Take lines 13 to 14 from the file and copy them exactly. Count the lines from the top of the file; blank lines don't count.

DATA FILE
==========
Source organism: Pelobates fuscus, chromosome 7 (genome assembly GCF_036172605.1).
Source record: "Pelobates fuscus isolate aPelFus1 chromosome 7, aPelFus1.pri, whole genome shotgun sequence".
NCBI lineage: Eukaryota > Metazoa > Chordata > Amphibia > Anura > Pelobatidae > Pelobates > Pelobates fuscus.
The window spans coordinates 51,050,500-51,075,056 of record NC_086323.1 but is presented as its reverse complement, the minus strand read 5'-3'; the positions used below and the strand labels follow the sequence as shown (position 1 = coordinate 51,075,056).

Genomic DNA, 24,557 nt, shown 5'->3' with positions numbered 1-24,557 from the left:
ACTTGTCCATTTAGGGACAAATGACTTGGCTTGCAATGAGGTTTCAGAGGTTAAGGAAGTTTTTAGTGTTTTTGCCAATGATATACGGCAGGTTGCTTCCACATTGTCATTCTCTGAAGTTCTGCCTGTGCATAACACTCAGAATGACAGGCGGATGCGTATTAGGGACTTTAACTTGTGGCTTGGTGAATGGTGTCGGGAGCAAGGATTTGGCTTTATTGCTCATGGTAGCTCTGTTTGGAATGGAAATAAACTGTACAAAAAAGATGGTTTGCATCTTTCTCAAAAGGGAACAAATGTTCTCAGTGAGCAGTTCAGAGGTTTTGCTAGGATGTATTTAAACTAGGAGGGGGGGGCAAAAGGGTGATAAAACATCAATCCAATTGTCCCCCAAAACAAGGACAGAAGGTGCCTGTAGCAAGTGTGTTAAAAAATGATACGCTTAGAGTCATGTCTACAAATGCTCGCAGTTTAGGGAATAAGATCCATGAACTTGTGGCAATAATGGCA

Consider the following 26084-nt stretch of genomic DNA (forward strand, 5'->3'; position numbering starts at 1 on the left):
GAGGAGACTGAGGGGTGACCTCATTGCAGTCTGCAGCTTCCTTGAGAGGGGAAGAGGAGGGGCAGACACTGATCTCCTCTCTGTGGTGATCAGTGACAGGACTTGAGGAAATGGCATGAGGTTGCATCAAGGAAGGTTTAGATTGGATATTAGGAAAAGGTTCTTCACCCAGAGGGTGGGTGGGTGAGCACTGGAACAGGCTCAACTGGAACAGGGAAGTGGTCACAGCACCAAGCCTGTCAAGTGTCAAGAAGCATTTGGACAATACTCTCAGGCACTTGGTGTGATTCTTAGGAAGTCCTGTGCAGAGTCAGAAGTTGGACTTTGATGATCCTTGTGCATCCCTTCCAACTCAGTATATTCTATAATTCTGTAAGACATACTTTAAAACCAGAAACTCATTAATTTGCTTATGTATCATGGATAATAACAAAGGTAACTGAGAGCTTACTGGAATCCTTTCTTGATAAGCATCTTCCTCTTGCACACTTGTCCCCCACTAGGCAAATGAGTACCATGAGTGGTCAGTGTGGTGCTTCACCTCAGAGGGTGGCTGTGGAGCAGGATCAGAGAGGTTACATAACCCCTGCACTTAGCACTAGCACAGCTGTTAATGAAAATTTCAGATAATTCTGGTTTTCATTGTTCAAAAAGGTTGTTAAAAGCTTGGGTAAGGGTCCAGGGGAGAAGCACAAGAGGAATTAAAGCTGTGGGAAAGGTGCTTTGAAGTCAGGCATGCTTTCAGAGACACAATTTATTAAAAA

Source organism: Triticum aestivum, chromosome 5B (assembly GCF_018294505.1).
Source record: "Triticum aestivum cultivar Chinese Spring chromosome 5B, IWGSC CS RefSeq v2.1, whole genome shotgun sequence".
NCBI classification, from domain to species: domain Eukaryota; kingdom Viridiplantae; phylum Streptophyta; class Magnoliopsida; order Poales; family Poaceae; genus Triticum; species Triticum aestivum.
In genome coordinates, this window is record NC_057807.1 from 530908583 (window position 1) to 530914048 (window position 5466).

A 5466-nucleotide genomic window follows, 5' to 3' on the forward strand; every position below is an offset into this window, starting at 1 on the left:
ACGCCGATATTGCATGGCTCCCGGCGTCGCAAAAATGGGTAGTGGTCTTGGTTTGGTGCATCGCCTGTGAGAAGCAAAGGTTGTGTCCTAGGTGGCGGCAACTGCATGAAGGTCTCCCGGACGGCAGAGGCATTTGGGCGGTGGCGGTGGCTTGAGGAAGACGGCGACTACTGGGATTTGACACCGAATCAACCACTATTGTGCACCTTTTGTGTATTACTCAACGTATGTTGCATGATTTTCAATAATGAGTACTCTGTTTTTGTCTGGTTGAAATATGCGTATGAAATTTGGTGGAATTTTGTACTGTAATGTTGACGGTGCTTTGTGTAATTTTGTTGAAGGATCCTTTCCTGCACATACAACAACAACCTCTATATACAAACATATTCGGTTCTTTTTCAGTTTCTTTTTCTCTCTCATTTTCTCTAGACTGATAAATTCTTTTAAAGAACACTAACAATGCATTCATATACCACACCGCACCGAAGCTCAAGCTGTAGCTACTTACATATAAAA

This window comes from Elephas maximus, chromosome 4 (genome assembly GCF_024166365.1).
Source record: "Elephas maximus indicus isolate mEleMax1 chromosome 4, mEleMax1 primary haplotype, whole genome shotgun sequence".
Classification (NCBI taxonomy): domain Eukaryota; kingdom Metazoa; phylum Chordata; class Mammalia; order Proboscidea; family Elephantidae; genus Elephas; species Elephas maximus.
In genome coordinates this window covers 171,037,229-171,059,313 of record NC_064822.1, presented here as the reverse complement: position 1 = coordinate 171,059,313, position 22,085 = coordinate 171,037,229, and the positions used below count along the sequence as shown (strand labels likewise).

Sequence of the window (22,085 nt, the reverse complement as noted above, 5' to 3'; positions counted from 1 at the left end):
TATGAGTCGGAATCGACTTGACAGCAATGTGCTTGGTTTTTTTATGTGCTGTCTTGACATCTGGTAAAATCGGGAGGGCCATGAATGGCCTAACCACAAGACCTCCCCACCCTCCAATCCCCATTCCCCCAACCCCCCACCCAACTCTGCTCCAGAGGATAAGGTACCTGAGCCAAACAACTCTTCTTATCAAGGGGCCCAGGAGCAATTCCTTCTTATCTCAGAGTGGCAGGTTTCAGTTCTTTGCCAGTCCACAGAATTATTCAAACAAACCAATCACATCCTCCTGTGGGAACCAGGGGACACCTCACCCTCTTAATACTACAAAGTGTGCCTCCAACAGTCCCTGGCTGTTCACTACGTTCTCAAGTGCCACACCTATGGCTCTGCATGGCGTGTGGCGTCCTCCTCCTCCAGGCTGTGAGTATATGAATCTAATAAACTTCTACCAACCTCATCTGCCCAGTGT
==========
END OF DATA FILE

A 5466-nucleotide genomic window follows, 5' to 3' on the forward strand; every position below is an offset into this window, starting at 1 on the left:
ACGCCGATATTGCATGGCTCCCGGCGTCGCAAAAATGGGTAGTGGTCTTGGTTTGGTGCATCGCCTGTGAGAAGCAAAGGTTGTGTCCTAGGTGGCGGCAACTGCATGAAGGTCTCCCGGACGGCAGAGGCATTTGGGCGGTGGCGGTGGCTTGAGGAAGACGGCGACTACTGGGATTTGACACCGAATCAACCACTATTGTGCACCTTTTGTGTATTACTCAACGTATGTTGCATGATTTTCAATAATGAGTACTCTGTTTTTGTCTGGTTGAAATATGCGTATGAAATTTGGTGGAATTTTGTACTGTAATGTTGACGGTGCTTTGTGTAATTTTGTTGAAGGATCCTTTCCTGCACATACAACAACAACCTCTATATACAAACATATTCGGTTCTTTTTCAGTTTCTTTTTCTCTCTCATTTTCTCTAGACTGATAAATTCTTTTAAAGAACACTAACAATGCATTCATATACCACACCGCACCGAAGCTCAAGCTGTAGCTACTTACATATAAAA